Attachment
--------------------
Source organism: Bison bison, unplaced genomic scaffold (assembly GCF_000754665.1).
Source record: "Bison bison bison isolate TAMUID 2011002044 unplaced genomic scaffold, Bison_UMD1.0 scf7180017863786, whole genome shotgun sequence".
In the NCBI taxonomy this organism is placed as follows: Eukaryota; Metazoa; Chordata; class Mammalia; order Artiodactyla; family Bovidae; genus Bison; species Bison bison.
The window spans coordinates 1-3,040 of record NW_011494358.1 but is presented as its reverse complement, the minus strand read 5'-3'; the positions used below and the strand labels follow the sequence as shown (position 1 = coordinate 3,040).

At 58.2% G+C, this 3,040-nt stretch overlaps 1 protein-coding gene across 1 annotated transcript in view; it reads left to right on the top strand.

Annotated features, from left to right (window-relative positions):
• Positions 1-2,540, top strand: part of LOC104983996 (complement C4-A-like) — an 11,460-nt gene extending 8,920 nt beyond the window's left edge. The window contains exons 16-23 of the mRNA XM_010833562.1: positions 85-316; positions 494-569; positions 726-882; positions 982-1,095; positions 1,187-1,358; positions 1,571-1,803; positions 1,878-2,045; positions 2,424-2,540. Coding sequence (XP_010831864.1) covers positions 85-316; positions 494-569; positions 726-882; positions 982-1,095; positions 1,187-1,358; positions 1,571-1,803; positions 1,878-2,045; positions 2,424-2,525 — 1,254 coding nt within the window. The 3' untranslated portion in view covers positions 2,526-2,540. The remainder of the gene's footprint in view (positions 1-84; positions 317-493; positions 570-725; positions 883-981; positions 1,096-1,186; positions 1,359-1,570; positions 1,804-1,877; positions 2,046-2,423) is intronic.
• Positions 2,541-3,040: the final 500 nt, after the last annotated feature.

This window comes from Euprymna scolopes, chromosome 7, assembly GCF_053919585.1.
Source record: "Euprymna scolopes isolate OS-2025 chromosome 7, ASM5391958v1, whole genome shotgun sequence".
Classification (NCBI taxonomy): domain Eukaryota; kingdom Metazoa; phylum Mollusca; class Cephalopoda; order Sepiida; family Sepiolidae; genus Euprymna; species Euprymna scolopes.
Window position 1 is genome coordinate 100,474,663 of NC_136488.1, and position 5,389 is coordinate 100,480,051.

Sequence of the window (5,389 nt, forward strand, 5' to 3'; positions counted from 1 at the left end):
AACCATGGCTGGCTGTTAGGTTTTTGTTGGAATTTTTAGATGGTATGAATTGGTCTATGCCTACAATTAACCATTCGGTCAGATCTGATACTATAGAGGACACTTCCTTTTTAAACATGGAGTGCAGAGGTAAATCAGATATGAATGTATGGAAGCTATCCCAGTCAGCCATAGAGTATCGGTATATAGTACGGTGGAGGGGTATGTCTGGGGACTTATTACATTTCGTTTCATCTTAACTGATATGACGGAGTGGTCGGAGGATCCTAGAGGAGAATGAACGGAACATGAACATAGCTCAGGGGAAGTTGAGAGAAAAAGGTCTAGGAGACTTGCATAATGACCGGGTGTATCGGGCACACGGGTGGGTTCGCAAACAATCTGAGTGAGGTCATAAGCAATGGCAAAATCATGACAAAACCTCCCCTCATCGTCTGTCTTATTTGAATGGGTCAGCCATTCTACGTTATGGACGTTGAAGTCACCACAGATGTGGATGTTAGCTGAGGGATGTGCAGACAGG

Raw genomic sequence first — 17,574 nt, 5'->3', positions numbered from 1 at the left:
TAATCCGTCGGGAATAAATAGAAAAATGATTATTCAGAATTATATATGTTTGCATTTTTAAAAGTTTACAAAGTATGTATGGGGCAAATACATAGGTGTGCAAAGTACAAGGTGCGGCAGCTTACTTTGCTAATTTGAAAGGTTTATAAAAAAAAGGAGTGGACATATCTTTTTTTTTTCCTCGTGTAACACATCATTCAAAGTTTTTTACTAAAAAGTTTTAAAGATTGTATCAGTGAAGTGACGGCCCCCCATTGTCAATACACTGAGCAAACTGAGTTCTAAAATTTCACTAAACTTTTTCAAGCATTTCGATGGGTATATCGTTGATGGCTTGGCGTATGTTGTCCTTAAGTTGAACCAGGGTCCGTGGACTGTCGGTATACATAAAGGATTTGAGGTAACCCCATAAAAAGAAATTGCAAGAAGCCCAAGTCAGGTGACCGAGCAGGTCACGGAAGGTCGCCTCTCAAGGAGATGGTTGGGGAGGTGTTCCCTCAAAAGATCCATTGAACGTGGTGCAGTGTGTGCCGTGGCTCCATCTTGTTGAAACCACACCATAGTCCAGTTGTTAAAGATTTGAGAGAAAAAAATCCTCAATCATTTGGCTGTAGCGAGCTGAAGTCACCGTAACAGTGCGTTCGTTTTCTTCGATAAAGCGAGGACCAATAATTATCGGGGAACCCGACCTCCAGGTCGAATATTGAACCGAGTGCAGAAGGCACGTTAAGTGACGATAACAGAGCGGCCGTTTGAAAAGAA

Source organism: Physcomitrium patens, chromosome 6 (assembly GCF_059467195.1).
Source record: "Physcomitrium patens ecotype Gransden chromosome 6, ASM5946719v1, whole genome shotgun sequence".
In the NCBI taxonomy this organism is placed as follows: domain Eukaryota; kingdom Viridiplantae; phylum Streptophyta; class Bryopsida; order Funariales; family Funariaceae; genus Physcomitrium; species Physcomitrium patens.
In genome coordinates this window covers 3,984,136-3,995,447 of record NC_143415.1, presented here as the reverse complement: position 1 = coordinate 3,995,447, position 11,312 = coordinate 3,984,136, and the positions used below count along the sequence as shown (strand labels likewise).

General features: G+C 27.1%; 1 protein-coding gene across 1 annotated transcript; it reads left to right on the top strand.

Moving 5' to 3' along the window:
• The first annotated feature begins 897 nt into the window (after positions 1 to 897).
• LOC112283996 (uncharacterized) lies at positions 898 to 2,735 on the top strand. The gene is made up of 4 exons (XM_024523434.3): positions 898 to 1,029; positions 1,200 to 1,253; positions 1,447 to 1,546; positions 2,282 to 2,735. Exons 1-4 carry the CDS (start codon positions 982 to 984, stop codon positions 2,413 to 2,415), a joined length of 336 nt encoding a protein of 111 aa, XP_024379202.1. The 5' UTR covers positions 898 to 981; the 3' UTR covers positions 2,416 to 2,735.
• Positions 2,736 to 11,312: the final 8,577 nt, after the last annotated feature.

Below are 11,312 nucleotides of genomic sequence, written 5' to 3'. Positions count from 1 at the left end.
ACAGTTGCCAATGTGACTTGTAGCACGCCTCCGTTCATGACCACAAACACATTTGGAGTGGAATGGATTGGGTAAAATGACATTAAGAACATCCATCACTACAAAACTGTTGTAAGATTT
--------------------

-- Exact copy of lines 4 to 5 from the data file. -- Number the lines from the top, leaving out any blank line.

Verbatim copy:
The window spans coordinates 1-3,040 of record NW_011494358.1 but is presented as its reverse complement, the minus strand read 5'-3'; the positions used below and the strand labels follow the sequence as shown (position 1 = coordinate 3,040).

At 58.2% G+C, this 3,040-nt stretch overlaps 1 protein-coding gene across 1 annotated transcript in view; it reads left to right on the top strand.